The astounding mandate secured by Narendra Modi has led scholars and commentators alike to focus on what more the U.S. can do to win India’s favor. Whilst some argue that the Obama administration ought to “modi-fy” its advance, others recommend changing the playing field and developing “a new relationship with India.” In most instances, punditry appears focused on the immediate future, and perhaps for good reasons.
Foreign Policy & Security
In February 2014, India managed a rare diplomatic coup de force when it hosted, in the same week, the Crown Prince of Saudi Arabia, Abdulaziz Al Saud and the Foreign Minister of Iran, Javad Zarif. The timing of these visits is hardly fortuitous; over the past two decades, India has adroitly managed to develop relations with diverse Middle Eastern countries such as Israel, Palestine, Iran, and Saudi Arabia. Some see this balancing act as indicative of a broader new approach to the region, defined as India’s “Look Middle East” Policy.
The outbreak of conflict in South Sudan last December led to the shut down of India’s multi-billion dollar oil project in the young country. The instability sent Indian diplomats scrambling to play damage control as ONGC Videsh Ltd. (OVL), the international arm of India’s national oil company, was forced to evacuate its personnel from the region. Competition from China is often regarded as the biggest challenge for India in acquiring global oil resources.
The Indian Army has lately been in the news for all the wrong reasons. General VK Singh’s controversy-laden tenure, reports of officer-men clashes, corruption allegations and stories of soldiers sleeping while on operations along the Line of Control have all led to unwelcome media attention. Interestingly, out of all these issues, the Prime Minister chose to highlight the issue of officer-men relations and while addressing his senior most military commanders, put it with uncharacteristic bluntness: “You are responsible for the lives and welfare of your men and women in uniform.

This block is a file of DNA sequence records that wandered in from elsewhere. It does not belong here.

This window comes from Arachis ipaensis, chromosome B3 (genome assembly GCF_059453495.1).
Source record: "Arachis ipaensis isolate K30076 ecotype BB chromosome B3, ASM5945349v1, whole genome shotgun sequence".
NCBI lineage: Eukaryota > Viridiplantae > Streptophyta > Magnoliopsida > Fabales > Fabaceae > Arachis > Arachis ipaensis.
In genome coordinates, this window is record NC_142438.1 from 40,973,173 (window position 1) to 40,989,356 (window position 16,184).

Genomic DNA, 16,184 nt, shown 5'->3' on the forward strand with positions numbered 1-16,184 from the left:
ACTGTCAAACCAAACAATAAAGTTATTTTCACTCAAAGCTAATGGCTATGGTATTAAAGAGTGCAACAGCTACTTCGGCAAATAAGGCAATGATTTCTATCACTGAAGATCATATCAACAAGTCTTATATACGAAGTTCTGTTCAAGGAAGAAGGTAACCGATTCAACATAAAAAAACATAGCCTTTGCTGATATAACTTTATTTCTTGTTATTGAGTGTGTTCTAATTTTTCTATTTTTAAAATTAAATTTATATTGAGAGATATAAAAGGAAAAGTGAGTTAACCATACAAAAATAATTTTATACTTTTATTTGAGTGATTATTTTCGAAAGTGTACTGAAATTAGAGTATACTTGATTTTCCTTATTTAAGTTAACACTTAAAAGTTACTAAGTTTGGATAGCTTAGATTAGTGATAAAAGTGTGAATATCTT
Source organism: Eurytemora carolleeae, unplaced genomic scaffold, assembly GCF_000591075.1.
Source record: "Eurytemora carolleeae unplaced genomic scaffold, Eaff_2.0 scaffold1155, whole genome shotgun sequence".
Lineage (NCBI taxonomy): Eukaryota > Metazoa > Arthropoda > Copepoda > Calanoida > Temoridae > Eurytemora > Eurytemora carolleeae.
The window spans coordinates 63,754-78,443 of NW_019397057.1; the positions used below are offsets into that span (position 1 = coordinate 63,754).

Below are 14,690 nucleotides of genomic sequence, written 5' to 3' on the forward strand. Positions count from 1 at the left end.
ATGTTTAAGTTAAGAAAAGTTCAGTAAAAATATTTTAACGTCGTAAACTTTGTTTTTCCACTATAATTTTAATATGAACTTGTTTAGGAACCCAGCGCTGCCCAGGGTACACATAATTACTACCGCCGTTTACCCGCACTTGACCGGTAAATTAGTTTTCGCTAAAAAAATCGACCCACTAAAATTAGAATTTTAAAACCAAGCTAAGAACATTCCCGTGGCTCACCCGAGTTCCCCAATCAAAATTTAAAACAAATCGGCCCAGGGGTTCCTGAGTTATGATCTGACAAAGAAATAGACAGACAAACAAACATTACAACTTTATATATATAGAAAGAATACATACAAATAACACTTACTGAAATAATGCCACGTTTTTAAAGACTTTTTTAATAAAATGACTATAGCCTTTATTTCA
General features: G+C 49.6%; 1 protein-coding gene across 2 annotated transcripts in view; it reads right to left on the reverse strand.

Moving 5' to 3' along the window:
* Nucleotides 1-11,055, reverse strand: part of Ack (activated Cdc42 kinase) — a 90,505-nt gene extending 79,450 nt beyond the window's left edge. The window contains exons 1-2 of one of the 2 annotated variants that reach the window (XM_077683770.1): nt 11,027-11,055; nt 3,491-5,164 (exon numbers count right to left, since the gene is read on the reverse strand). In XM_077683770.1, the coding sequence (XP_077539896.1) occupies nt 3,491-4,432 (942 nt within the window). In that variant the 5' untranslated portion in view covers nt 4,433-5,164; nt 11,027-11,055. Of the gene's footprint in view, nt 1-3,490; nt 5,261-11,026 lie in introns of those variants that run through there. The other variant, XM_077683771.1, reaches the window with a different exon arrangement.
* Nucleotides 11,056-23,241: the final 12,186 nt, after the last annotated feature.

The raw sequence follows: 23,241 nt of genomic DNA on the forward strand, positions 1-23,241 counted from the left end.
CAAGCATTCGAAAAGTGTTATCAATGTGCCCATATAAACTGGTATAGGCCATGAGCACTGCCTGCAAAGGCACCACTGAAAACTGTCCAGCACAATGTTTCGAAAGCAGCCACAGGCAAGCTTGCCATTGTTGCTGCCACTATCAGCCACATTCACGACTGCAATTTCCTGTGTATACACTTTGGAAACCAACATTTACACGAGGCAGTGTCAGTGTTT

Three months ago, India’s former foreign secretary and current coordinator of the National Security Council Advisory Board, Shyam Saran took the unusual step of publicly taking on critics of India’s operational nuclear capabilities. These critics have long cited the inability of successive governments to address the many technical and organizational lacunae in India’s operational capabilities as a reason why they believe that India’s nuclear foray is a prestige-driven enterprise. Contra such claims, Saran maintained that Delhi’s operational nuclear capabilities are robust.
Despite its best attempts and some very creative thinking, the Indian government’s efforts to chart an independent course in cyberspace have met with consistent failures and frustrations. Its Cybersecurity Policy, published last month, is a case in point. Released amidst the growing controversy over revelations regarding the American electronic eavesdropping program, this policy document is the culmination of deliberations that the Indian security establishment has been carrying out with various stakeholders for the past three years.
Seeing oneself through others’ eyes is an important act of introspection. There is much a nation can learn about the content and impact of its external policies by studying how it is perceived by the world. Public opinion can be a reliable indicator of trends in bilateral relations, and analysts frequently measure a country’s attractiveness (soft power) by the opinions of other societies. The perceptions of others, therefore, can act as a heuristic device for a nation's foreign policy if not a metric of its success.
In 1992, in a much cited essay, George Tanham unleashed an enduring, even if incorrect, geopolitical meme – that Indians uniquely lacked a strategic culture. Tanham’s dismissal of all of modern India’s statecraft infuriated some of his Indian counterparts, while others quickly embraced this argument. In a recent cover story, The Economist undid an otherwise good analysis of the myriad challenges in India’s quest to be a great power when it inexplicably settled upon an intellectually lazy explanation of strategic culture.
If the historic trend line in Sino-Indian relations holds, the recent India-China military stand-off in the Ladakh region of Jammu and Kashmir will soon be followed by predictable hype in Delhi about the impending transformation of bilateral relations and how it might change the world. The three week intrusion by the Chinese security forces into territory claimed by India came to an end in early May after India persuaded Beijing that a failure to restore the status quo ante could severely set back the bilateral relationship.
Despite favorable geopolitical conditions such as concern over the nature of China’s rise, the relationship between India and Japan remains one of unfulfilled potential. The persistence of a “perception gap” between the two is preventing deeper engagement.